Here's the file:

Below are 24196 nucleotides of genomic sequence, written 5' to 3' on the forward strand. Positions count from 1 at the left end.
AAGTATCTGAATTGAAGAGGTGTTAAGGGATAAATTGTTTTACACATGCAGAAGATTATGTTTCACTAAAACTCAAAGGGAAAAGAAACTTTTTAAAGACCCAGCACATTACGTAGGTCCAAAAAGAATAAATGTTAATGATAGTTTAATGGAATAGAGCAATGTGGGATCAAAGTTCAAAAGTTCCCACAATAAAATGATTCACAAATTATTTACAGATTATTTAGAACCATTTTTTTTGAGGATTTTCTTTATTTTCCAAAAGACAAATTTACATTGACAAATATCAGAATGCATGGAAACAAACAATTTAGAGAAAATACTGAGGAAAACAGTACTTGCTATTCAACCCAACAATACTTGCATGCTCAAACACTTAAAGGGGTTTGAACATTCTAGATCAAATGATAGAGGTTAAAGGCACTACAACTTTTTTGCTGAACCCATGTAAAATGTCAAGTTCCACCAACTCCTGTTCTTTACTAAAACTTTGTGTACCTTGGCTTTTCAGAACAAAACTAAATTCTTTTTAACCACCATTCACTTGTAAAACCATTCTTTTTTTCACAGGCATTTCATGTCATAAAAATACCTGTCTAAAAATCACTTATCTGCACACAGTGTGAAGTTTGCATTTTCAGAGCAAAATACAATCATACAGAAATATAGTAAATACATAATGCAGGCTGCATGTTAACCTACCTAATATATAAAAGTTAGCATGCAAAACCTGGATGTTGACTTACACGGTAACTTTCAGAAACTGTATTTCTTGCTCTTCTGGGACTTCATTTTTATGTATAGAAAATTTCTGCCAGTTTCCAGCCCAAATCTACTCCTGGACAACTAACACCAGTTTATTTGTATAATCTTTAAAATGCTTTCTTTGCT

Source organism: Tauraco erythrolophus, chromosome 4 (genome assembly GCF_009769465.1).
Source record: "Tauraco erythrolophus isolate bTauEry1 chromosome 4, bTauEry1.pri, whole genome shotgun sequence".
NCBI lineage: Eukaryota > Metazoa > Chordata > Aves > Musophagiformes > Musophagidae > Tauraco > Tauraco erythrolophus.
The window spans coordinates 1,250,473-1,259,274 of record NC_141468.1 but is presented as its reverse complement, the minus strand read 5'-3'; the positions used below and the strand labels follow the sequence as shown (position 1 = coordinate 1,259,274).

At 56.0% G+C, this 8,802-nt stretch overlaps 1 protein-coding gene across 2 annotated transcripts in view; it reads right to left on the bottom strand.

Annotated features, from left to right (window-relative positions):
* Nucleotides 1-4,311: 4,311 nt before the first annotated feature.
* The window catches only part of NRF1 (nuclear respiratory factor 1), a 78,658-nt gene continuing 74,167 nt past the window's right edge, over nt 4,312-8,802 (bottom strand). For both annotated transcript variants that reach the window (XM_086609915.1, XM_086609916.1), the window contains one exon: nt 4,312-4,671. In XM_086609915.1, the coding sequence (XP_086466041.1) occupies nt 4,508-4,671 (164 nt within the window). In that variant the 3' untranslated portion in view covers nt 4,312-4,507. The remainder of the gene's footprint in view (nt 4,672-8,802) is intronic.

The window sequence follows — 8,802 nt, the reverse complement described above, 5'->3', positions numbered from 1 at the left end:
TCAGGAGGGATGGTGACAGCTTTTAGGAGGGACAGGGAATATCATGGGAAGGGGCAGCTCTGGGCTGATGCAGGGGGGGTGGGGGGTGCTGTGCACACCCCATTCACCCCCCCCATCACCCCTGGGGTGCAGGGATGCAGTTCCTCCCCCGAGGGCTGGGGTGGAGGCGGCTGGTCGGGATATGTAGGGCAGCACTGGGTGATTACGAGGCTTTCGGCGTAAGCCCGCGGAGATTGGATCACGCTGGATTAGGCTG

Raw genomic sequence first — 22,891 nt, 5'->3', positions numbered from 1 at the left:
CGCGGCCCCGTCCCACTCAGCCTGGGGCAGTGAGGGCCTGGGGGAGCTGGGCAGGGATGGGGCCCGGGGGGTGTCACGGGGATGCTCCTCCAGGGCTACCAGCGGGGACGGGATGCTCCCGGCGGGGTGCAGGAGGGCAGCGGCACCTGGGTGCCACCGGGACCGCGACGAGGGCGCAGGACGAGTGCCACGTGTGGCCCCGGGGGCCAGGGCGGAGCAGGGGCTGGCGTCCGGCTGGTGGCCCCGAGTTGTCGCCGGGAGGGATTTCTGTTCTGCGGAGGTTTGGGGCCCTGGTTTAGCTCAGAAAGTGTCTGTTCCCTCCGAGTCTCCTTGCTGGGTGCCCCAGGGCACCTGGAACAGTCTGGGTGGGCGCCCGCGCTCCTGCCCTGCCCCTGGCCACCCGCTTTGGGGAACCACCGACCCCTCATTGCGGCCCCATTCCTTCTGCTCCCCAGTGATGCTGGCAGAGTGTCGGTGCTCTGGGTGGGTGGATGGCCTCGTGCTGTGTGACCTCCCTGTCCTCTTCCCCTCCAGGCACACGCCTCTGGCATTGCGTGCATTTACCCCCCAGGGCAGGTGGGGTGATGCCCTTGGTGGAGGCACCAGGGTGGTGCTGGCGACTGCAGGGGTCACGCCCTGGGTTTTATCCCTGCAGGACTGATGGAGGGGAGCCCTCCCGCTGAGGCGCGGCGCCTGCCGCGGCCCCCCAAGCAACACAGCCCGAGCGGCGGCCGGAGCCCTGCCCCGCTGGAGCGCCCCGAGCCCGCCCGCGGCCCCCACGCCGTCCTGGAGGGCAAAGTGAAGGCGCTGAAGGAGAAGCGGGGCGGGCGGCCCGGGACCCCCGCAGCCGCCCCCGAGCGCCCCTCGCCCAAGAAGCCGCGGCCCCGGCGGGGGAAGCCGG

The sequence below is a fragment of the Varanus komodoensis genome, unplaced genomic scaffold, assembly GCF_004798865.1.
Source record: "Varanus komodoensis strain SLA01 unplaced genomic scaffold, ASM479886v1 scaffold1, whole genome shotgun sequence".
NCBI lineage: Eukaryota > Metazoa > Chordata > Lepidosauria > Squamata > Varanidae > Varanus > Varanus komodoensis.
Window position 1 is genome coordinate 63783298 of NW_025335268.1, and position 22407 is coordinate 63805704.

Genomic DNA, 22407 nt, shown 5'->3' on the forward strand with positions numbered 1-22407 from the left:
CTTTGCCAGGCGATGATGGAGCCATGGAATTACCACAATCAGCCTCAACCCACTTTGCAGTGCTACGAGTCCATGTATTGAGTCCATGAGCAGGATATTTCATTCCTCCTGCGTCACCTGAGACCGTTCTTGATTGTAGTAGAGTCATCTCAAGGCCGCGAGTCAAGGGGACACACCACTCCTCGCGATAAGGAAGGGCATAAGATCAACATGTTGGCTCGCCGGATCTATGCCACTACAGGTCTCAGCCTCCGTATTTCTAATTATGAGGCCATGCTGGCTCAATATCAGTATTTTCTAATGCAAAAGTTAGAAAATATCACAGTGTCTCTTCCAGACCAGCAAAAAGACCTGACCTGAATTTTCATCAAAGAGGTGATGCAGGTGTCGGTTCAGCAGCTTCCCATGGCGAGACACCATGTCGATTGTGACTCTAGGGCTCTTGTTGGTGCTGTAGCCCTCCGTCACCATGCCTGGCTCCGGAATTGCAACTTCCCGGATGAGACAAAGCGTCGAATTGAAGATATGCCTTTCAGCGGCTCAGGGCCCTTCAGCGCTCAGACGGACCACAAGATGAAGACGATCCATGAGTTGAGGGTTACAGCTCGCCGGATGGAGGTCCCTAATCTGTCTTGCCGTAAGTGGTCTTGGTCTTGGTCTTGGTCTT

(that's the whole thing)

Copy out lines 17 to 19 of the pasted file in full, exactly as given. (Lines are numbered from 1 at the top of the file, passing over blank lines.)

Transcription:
NCBI lineage: Eukaryota > Metazoa > Chordata > Lepidosauria > Squamata > Varanidae > Varanus > Varanus komodoensis.
Window position 1 is genome coordinate 63783298 of NW_025335268.1, and position 22407 is coordinate 63805704.

Genomic DNA, 22407 nt, shown 5'->3' on the forward strand with positions numbered 1-22407 from the left: